OSX is generally more stable than Windows I've found. That being said, MS made leaps with Windows 7 and dare I say it...8 wasn't that terrible either. Though I've never had an issue with OSX. That luck seems to have stretched even to this beta.
 

5aga

macrumors 6502
Feb 18, 2003
457
79
Gig City
IMO Mavericks is Apple's Vista.

buggy and slow - very inconsistent.

however the Yosemite betas seem pretty solid so I think we'll get a better OS out of it.
 

Ray Brady

macrumors 6502
Dec 21, 2011
290
244
Vista was horrible. It crashed a lot, took forever to load Network Places, it was overall slow to use, even with nothing running. That was on a brand new Dell, designed for Vista too.
I had the same experience on an HP laptop that was designed for Vista. But when I finally got fed up with it and upgraded to a Macbook Pro, that exact same copy of Vista ran flawlessly in Boot Camp.
 

SandboxGeneral

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Sep 8, 2010
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I had the same experience on an HP laptop that was designed for Vista. But when I finally got fed up with it and upgraded to a Macbook Pro, that exact same copy of Vista ran flawlessly in Boot Camp.
That's odd to be sure.

I was so fed up with it, that I downgraded to XP on that Dell. It took me a week to find all the appropriate drivers for it since the box wasn't meant to run XP. I stayed on XP until Windows 7 came out and that ran just fine.
 

j800r

macrumors 6502
Jan 5, 2011
399
131
Coventry, West mids, England
IMO Mavericks is Apple's Vista.

buggy and slow - very inconsistent.

however the Yosemite betas seem pretty solid so I think we'll get a better OS out of it.
Sorry but you must be doing something wrong. Mavericks is solid as a rock.



Seriously, I don't get this. So many people complaining about performance issues with OSX when I've never had a single one! Not one! Ever! and I'm on a bottom end mid 2010 iMac!!

What really annoys me though is when people then call it "Apple's Vista" JUST because it didn't work out well for THEM! Well guess what? There's always at least one who's gonna have problems. No OS is perfect and one person is bound to suffer for some reason or another. Vista was a widespread disaster. OSX has never had a problem like that really.


OSX Snow Leopard - The best (in my opinion)

OSX Lion - Rock solid, no bugs or issues

OSX Mountain Lion - Rock solid, no bugs or issues

OSX Mavericks - Rock solid, no bugs or issues

OSX Yosemite beta 2 - Pretty solid, next to no bugs or issues.


Seriously, I've no idea what some of you guys are doing but I've never had an issue. It's not like my specs are amazing or anything either, but then specs have barely mattered with OSX really anyway.
 

tkermit

macrumors 68040
Feb 20, 2004
3,420
2,340
OSX Lion - Rock solid, no bugs or issues

OSX Mountain Lion - Rock solid, no bugs or issues

OSX Mavericks - Rock solid, no bugs or issues

OSX Yosemite beta 2 - Pretty solid, next to no bugs or issues.


Seriously, I've no idea what some of you guys are doing but I've never had an issue. I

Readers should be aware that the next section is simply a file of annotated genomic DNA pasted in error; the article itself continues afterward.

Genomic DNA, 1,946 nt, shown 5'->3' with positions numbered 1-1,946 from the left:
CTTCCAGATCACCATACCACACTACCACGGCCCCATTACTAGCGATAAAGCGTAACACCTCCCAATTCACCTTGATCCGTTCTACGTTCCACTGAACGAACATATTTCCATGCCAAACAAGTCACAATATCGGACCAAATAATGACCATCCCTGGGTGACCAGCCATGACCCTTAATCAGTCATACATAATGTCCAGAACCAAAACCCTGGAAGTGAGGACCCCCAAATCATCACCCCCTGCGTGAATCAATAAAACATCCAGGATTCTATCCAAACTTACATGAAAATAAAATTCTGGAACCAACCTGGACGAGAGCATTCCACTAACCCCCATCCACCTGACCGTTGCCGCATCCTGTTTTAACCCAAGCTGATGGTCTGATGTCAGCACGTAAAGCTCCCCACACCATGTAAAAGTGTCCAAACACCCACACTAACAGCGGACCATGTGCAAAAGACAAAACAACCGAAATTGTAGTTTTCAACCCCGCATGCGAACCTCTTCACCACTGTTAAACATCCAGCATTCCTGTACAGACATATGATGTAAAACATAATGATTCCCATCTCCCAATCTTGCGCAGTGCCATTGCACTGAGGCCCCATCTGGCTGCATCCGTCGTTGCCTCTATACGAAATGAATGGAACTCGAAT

OS X has had and remains to have tons of bugs and issues. If you don't run into any of them then your usage of OS X is fairly limited. And I don't mean that dismissively. Consider yourself lucky. :)
 

j800r

macrumors 6502
Jan 5, 2011
399
131
Coventry, West mids, England
OS X has had and remains to have tons of bugs and issues. If you don't run into any of them then your usage of OS X is fairly limited. And I don't mean that dismissively. Consider yourself lucky. :)
Don't take this the wrong way...but I have to wonder why you're even using a Mac if OSX is such a buggy mess. Why not Windows or Linux?

I can assure you I use my iMac extensively. It's on 24/7 and I never stop using it. Web browsing, video streaming, typing docs, even gaming (to an extent). I do it all and I have pretty much never had an issue. Two tiny glitches my entire usage time and one of them was in this beta so it was to be expected.

Nah, I think this is perhaps things that go far beyond general usage which is probably why they don't get fixed, cause most people don't notice them. I assure you though, I am far from a "light user". Only thing I don't do is faff about with terminal commands cause then you're asking for trouble anyway.
 

tkermit

macrumors 68040
Feb 20, 2004
3,420
2,340
Don't take this the wrong way...but I have to wonder why you're even using a Mac if OSX is such a buggy mess. Why not Windows or Linux?
I really don't consider it "a buggy mess", certainly not from X.Y.3 onwards. It's just relatively easy for me to run into bugs, that's all...Plus, I'm sure Windows and Linux have tons of bugs as well that I would encounter. In any case, I just love the way OS X is designed (and I'm not talking about the veneer there).
 

j800r

macrumors 6502
Jan 5, 2011
399
131
Coventry, West mids, England
I really don't consider it "a buggy mess", certainly not from X.Y.3 onwards. It's just relatively easy for me to run into bugs, that's all...Plus, I'm sure Windows and Linux have tons of bugs as well that I would encounter. In any case, I just love the way OS X is designed (and I'm not talking about the veneer there).
Ya, I didn't mean anything by that. It was just the way you said...came across as rather extreme.

I think it's equal parts me lucky and you unlucky mate.

Or me unlucky seeing as I'm beta testing and finding nothing. :p